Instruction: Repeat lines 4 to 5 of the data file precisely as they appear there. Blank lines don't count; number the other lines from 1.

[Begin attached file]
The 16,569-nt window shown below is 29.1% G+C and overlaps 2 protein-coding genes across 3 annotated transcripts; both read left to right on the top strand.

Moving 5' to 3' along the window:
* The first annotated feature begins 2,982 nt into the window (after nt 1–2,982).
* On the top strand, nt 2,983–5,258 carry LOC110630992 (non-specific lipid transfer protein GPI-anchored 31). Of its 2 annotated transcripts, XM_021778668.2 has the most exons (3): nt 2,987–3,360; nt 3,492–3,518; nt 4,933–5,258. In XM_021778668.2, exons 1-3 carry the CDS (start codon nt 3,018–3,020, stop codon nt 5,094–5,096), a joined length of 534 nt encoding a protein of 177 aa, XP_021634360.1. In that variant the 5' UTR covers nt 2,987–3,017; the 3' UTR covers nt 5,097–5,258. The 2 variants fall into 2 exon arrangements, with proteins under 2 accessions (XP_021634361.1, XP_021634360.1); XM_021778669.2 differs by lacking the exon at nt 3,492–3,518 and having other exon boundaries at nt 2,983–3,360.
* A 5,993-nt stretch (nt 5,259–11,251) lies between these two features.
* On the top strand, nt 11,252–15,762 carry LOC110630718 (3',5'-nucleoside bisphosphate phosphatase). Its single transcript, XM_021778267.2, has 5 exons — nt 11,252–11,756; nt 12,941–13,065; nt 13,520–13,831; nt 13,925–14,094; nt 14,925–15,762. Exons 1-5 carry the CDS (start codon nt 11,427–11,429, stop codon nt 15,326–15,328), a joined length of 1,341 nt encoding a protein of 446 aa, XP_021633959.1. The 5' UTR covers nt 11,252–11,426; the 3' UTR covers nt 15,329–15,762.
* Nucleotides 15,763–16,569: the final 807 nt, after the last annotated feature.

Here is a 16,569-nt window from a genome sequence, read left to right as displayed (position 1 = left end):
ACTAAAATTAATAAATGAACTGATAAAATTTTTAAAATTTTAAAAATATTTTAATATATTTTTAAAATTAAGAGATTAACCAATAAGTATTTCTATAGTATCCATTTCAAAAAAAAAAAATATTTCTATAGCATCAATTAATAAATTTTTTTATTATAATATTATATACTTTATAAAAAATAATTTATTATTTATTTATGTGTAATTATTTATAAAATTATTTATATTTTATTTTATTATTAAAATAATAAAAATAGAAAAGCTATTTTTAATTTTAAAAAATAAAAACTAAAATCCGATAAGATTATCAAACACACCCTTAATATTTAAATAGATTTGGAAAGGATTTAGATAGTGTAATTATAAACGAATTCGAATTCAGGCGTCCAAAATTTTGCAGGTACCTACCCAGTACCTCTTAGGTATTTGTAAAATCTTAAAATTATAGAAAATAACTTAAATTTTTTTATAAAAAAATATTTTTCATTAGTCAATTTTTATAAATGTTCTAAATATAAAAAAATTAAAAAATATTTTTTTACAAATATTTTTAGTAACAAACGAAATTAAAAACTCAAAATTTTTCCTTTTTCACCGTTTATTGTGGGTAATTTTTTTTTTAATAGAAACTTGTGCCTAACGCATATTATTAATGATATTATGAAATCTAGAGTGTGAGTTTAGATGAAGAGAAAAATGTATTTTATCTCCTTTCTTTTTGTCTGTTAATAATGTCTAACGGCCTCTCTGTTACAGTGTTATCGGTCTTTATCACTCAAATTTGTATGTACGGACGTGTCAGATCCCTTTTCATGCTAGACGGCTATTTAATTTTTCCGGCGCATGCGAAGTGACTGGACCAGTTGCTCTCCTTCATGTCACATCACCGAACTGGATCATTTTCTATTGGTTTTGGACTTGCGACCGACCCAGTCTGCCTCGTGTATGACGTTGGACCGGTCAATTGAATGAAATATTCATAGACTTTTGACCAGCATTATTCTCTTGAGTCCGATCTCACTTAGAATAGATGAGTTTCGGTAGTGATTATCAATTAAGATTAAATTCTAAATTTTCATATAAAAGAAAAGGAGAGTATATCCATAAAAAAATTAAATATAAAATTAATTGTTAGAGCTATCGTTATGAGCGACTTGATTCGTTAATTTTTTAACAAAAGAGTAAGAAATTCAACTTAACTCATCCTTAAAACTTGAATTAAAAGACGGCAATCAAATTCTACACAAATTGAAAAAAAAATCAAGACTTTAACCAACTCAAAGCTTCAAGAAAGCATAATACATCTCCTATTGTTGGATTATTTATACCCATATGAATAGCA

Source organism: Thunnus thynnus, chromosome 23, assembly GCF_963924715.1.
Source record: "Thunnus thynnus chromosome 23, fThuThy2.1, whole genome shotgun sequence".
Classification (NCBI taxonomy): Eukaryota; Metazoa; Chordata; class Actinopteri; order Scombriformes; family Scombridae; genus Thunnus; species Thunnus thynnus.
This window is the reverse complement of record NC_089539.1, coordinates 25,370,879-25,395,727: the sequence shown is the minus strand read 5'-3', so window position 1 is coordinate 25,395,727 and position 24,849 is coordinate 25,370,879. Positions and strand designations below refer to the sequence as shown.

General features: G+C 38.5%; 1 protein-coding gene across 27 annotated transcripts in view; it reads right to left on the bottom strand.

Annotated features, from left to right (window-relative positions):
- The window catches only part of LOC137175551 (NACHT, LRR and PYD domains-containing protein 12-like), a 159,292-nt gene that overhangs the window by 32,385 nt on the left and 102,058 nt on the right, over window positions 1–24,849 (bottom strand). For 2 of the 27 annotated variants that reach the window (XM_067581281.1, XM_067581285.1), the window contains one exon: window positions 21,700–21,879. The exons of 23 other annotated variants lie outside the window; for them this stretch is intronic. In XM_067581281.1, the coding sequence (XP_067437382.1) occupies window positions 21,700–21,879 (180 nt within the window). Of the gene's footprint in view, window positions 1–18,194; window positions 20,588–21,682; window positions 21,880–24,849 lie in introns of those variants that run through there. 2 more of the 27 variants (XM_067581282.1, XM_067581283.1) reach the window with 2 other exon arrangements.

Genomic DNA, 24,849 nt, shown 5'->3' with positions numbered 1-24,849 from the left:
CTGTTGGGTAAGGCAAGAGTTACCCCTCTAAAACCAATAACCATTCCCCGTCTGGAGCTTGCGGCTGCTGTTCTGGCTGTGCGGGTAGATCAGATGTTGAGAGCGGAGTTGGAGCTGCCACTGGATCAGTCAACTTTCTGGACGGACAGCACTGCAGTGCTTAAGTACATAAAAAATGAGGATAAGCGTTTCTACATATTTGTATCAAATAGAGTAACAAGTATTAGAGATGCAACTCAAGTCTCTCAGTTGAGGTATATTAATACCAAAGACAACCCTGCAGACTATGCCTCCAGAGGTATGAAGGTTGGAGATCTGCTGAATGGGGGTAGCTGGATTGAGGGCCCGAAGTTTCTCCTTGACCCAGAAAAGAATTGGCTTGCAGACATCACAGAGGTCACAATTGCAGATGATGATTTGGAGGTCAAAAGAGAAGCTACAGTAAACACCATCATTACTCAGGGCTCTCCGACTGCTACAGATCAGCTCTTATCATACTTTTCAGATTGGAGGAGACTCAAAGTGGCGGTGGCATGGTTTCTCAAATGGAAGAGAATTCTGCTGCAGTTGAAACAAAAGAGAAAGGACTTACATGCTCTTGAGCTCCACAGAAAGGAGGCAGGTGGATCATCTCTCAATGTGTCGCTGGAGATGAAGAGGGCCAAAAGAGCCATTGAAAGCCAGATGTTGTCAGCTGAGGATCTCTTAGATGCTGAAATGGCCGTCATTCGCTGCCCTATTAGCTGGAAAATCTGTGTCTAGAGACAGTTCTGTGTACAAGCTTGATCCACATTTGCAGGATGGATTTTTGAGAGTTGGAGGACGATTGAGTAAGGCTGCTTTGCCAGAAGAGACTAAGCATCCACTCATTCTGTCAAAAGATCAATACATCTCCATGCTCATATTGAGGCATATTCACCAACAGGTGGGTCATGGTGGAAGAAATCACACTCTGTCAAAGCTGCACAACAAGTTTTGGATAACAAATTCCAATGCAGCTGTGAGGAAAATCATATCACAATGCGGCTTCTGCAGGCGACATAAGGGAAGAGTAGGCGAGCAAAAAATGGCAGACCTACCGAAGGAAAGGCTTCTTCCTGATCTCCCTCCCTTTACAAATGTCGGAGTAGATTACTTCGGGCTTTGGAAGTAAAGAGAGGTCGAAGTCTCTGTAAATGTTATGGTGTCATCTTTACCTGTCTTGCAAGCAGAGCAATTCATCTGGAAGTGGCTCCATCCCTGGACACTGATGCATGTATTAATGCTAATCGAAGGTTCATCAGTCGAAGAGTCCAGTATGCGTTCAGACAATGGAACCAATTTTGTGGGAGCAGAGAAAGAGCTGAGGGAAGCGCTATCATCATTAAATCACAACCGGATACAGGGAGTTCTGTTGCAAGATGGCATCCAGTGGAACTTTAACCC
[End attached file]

* On the top strand, nt 2,983–5,258 carry LOC110630992 (non-specific lipid transfer protein GPI-anchored 31). Of its 2 annotated transcripts, XM_021778668.2 has the most exons (3): nt 2,987–3,360; nt 3,492–3,518; nt 4,933–5,258. In XM_021778668.2, exons 1-3 carry the CDS (start codon nt 3,018–3,020, stop codon nt 5,094–5,096), a joined length of 534 nt encoding a protein of 177 aa, XP_021634360.1. In that variant the 5' UTR covers nt 2,987–3,017; the 3' UTR covers nt 5,097–5,258. The 2 variants fall into 2 exon arrangements, with proteins under 2 accessions (XP_021634361.1, XP_021634360.1); XM_021778669.2 differs by lacking the exon at nt 3,492–3,518 and having other exon boundaries at nt 2,983–3,360.
* A 5,993-nt stretch (nt 5,259–11,251) lies between these two features.